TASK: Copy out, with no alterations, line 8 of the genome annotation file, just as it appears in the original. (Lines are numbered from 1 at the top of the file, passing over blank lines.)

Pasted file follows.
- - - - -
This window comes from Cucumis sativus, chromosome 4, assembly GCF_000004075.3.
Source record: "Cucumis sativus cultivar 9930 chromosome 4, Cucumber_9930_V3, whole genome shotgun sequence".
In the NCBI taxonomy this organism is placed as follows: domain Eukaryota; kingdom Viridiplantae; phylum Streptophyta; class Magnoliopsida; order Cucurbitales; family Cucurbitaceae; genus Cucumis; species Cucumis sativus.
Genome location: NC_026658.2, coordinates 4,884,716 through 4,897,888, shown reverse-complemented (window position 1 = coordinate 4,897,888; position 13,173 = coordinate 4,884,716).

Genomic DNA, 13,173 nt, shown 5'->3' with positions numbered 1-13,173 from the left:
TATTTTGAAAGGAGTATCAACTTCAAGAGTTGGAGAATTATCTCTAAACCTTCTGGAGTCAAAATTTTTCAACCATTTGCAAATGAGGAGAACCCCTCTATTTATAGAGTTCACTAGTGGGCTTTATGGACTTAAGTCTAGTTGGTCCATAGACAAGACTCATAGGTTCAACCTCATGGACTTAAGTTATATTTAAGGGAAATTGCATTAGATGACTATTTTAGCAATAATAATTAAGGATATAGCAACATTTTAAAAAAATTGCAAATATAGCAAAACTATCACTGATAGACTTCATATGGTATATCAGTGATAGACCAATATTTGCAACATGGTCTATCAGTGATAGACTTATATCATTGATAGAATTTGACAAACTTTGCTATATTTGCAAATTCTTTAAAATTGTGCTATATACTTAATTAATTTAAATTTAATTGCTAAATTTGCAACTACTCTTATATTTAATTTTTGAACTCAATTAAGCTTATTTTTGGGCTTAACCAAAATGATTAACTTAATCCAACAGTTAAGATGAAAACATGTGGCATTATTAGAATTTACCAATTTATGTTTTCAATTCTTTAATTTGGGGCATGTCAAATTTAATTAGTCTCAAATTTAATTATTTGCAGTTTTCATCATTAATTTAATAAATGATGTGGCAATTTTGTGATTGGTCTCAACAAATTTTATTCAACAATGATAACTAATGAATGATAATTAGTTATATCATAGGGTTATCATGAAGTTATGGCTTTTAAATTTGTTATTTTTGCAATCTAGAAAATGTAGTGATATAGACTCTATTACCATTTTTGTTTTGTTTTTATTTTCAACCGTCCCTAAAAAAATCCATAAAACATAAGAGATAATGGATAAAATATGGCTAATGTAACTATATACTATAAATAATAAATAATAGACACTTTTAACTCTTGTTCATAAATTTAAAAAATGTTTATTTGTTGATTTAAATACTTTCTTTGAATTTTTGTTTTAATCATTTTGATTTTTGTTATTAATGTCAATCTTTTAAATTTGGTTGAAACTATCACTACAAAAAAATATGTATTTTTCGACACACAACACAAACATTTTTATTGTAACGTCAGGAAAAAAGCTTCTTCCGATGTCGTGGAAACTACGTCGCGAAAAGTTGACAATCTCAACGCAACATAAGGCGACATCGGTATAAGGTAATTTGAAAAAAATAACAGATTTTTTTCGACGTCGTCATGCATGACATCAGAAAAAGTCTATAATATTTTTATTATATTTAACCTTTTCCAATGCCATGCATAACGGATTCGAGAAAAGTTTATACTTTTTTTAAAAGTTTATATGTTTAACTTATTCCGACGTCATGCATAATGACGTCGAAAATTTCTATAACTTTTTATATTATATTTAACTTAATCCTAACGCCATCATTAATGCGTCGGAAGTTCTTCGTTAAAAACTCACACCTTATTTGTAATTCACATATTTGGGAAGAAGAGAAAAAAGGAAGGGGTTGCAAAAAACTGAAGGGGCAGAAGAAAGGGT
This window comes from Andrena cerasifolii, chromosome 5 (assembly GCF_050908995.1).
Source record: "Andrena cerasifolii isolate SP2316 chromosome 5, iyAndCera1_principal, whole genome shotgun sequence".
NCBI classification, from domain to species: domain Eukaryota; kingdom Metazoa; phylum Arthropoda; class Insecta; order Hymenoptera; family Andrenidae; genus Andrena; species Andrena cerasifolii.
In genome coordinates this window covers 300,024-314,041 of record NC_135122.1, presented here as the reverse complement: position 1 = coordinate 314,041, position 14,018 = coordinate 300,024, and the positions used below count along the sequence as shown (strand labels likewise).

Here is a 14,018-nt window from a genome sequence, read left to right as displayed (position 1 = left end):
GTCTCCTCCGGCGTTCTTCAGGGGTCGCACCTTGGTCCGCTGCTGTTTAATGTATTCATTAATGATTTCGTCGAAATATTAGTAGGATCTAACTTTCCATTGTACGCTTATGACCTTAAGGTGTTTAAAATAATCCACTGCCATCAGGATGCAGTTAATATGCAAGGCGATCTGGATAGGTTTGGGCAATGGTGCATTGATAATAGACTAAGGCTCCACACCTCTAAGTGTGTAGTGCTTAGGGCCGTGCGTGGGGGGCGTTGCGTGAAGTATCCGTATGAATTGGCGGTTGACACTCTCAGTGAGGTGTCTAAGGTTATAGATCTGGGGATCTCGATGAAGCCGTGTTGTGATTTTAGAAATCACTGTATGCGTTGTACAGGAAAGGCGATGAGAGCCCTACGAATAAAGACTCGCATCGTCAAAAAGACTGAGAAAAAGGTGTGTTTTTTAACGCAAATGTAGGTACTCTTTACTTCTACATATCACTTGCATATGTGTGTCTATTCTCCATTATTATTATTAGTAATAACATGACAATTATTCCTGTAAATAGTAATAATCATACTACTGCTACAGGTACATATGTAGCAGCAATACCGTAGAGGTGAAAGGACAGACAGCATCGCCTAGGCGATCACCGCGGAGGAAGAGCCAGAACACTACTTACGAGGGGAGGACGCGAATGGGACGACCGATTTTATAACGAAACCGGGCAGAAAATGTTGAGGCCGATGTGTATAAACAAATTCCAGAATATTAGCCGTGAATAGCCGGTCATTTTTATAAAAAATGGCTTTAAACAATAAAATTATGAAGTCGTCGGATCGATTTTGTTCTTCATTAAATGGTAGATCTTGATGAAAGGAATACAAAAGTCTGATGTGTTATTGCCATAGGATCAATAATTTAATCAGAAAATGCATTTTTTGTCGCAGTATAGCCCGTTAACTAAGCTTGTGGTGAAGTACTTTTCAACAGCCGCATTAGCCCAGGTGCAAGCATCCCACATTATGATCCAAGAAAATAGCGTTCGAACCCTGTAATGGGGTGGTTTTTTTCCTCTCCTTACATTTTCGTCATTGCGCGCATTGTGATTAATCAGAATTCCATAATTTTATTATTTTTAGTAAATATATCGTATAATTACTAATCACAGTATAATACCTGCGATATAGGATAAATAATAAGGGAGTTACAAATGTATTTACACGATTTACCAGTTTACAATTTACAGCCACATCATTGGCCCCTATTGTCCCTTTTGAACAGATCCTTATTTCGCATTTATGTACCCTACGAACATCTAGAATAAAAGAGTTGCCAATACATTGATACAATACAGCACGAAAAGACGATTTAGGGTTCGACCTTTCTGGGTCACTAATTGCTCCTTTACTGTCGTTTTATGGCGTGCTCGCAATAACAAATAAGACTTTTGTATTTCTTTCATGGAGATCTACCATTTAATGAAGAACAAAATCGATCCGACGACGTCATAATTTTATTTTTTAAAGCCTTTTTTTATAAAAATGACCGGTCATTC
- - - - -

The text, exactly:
Source record: "Andrena cerasifolii isolate SP2316 chromosome 5, iyAndCera1_principal, whole genome shotgun sequence".